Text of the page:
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March 01, 2016

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Calgary Non-Con

Not content with depriving you of the ability to think critically, nature, nevertheless, endowed you with the ability to type.

C'est domage.

Bill Elder

This PC cabal is what is left of the right wing faction of the Laurentian elite political oligarchy.

- essentially bi-partisan crony power brokers who could be comfortable in a Liberal Government - top down autocratic insider crony policy makers and influence peddlers to whom a change of government means nothing more than a management handover of the corporate patronage clientele which passes easily from blue to red party/governments as easily as a dirty quarter.

The reform merger represented injecting western populism and grass roots policy making into the party - for the old crony PCs that was like sunlight on Vampires.

Harper,/CPC lost because the media collective sold voters a message of change for change sake - not necessarily a wise or better change, but a heavily messaged media coerced change which placed corporate media back in a roll of co-policy makers - something denied them under a CPC regime.

Gabby in QC

I would agree with you about some PCs wanting to get back to the glory days without the Alliance/Reform contingent, deluding themselves into thinking that resurrecting the PCs may better their election prospects against Justin Trudeau's Liberals. But apparently there are only a few Reform MPs left in the CPC, so I fail to understand their argument.

But I also fail to understand yours. I don't see how maligning the Mulroney era is going to help the CPC. Yes, there were some Mulroney policies you may have disagreed with, maybe even all of them, but how does it benefit the current CPC to resurrect those objections? Are your objections not as unhelpful and unwarranted -- I'm even tempted to say "bitter" -- as those of Sinclair Stevens?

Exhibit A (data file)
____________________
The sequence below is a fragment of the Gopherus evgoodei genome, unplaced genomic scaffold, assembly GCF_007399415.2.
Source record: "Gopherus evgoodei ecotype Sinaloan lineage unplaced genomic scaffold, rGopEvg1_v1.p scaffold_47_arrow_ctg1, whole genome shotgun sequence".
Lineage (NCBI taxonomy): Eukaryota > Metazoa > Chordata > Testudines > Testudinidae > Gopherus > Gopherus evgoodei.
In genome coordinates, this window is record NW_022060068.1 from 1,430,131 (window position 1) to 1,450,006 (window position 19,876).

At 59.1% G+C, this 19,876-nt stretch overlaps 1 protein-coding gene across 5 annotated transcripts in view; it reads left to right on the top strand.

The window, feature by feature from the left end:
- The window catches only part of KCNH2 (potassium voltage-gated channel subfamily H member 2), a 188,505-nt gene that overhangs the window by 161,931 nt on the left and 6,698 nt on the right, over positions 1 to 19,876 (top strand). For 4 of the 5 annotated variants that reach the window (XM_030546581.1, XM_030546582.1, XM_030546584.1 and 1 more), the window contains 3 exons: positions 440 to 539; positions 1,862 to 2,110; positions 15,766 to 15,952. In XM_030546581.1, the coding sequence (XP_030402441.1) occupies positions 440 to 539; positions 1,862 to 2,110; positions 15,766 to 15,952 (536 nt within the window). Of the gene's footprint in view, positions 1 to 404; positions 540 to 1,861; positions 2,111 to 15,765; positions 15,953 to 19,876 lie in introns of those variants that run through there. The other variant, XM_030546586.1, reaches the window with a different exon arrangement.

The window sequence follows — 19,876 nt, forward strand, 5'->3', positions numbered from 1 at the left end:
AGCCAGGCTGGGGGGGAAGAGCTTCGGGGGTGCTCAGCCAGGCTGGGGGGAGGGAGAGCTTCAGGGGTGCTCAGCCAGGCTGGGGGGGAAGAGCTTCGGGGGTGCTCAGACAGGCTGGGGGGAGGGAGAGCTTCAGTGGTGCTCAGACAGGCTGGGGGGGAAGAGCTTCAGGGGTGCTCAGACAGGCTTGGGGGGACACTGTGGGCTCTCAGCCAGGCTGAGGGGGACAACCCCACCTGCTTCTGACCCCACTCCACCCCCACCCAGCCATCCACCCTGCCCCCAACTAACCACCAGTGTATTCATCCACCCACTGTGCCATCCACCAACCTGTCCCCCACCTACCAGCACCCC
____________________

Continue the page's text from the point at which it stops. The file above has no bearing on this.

P.S.: To be fair, "Judge throws out 1987 Sinclair Stevens conflict decision
CBC News Posted: Dec 17, 2004 6:59 AM ET"

Don Morris

Well said, I couldn't agree more.

I too remember the liar Sinclair Stevens and his fantastic tales.
And don't even mention Brian(%^$$#@&!!) Mulroney to me, the SOB that gave his endorsement to Justin Trudeau the moment he became Leader of the LPC!

Cincinnatus

Dear Gabby:

Yes Mulroney did a few good things: he got rid of the National Energy Policy, privatized a few things, tamed the Post Office, and brought in the Canada-US Free Trade deal.

But I think all of this pales in comparison with the outrages that I catalogued. Particularly since most of the good stuff occurred in his first term while the bad stuff was mostly concentrated in his second term.

I am old enough to have been eligible to vote in every election where Mulroney was the party leader and I am proud to say that I never voted for him, and I don't feel sorry that I didn't. I saw Reagan in the US, Thatcher in the UK, and Mulroney in Canada, and thought: boy, Canada has been screwed.

The day the Kim Campbell PC's were massacred at the polls was my proudest day as a Canadian. And judging by how the general public feels about Mulroney, I don't think I am alone in this.

Gabby in QC